Vintage mud-plugging at Exmoor Trial

VSCC regular Rebecca Smith starts her season at the Exmoor Trial, which proves a real adventure in the Ford Model A due to a few unexpected excursions and an emergency splash ’n’ dash

1930 Ford Model A in the mud

Moving through the mulch at the Exmoor Trial needed the assistance of ‘the bouncers’

Mike Griffin

After a long winter break, it’s great to get back out and blow the cobwebs away, and the Exmoor Trial is perhaps the best way to get back into the swing of things. Held in the middle of February, it’s a popular and busy event which this year attracted a lot of newcomers – possibly thanks to a recent Top Gear TV episode spreading the message of this form of motor sport, but either way, the more the merrier.

For people not familiar with trialling, all competitors meet at a central place for scrutineering, and then go out on a loop of challenging hills, each providing a different test to the machines and their crews, and the aim is to complete all sections maxing out the top 25 points, and then head back to HQ, which is normally quite handily a lovely pub (or at least is near one)!

Team and the 1930 Ford Model A

For this event we rolled out our trusty 1930 Ford Model A, Bess, which we run in the standard class, unlike some other modified Model As that tend to be much more competitive. We had some work to do to secure the trunk that sits at the back, which had been bent at the end of last year and was vulnerable to breaking again, plus a few slow punctures to address. However, we were soon trailering the car down ahead of the start.

One of the things I love most about trials is the social element of it. In my car I always have three passengers or ‘bouncers’, so there’s always a great team atmosphere and it becomes a real adventure, especially when you end up taking the odd wrong turn or two.

During what turned out to be a very wet and drizzly day for our tour of the hills we got the odd bit of map-reading wrong and ended up having some ‘scenic’ trips across the local moors. At one point we stopped to let a couple of riders on their way pass by who, after asking if we were a little lost, assured us we were able to get through on the track ahead.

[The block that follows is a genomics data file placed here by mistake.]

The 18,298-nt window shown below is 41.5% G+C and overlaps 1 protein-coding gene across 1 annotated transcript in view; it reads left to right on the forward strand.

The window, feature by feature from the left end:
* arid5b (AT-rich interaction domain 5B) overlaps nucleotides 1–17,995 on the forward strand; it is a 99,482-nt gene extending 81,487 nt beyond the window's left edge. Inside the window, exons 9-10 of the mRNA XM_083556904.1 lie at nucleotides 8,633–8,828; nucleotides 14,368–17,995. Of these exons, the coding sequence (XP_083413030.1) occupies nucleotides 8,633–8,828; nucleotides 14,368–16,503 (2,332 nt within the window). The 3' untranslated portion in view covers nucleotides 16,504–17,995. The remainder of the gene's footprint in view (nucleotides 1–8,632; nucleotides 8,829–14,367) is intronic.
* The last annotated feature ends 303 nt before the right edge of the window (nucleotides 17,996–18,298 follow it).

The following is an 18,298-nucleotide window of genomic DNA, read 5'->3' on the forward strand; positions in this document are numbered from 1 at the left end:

“We were running dry and the local petrol station was closed”

Back on course, we had another drama with fuel. We were running dry and the local petrol station was closed, and with limited time to complete the hills, we had to hunt for anybody who had broken down and might have a spare jerry can available. We had some fuel starvation issues on one section, with the Model A running a gravity-fed system, so it didn’t like it when angled uphill and running low. This caused us to stop at marker nine instead of the 25 that most others in our class managed on hill one.

Luckily a broken Morris Cowley was able to help, with us leaving a £20 note with the empty jerry can we helped ourselves too.

I have a suspicion about a dirty carburettor too as we had some backfiring, so that’s next on the list – as is fixing the window that one of my passengers broke while enthusiastically bouncing on a demanding hill.

At the end of a hard day’s trialling, we were classified third, which we were thrilled with! Now it’s back to work, breaking out the spanners to prepare for the Herefordshire Trial, which promises to be its own adventure!

Next month: See how we do in the Herefordshire Trial